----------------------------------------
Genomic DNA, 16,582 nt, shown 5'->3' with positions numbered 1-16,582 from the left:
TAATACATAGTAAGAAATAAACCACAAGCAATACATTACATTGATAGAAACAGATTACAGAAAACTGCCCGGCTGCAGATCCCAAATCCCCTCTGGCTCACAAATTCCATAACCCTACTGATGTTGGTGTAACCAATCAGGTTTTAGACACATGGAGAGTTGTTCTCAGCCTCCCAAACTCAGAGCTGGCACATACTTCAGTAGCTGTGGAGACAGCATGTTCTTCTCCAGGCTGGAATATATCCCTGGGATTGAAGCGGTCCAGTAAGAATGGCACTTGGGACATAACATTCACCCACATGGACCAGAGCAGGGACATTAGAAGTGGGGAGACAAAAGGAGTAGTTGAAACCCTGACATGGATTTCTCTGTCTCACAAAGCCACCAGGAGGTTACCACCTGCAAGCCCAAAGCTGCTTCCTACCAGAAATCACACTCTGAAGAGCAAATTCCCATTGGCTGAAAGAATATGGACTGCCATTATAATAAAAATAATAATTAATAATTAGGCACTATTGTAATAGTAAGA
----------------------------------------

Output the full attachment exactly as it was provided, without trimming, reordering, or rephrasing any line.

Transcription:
Genomic DNA, 16,582 nt, shown 5'->3' with positions numbered 1-16,582 from the left:
TAATACATAGTAAGAAATAAACCACAAGCAATACATTACATTGATAGAAACAGATTACAGAAAACTGCCCGGCTGCAGATCCCAAATCCCCTCTGGCTCACAAATTCCATAACCCTACTGATGTTGGTGTAACCAATCAGGTTTTAGACACATGGAGAGTTGTTCTCAGCCTCCCAAACTCAGAGCTGGCACATACTTCAGTAGCTGTGGAGACAGCATGTTCTTCTCCAGGCTGGAATATATCCCTGGGATTGAAGCGGTCCAGTAAGAATGGCACTTGGGACATAACATTCACCCACATGGACCAGAGCAGGGACATTAGAAGTGGGGAGACAAAAGGAGTAGTTGAAACCCTGACATGGATTTCTCTGTCTCACAAAGCCACCAGGAGGTTACCACCTGCAAGCCCAAAGCTGCTTCCTACCAGAAATCACACTCTGAAGAGCAAATTCCCATTGGCTGAAAGAATATGGACTGCCATTATAATAAAAATAATAATTAATAATTAGGCACTATTGTAATAGTAAGA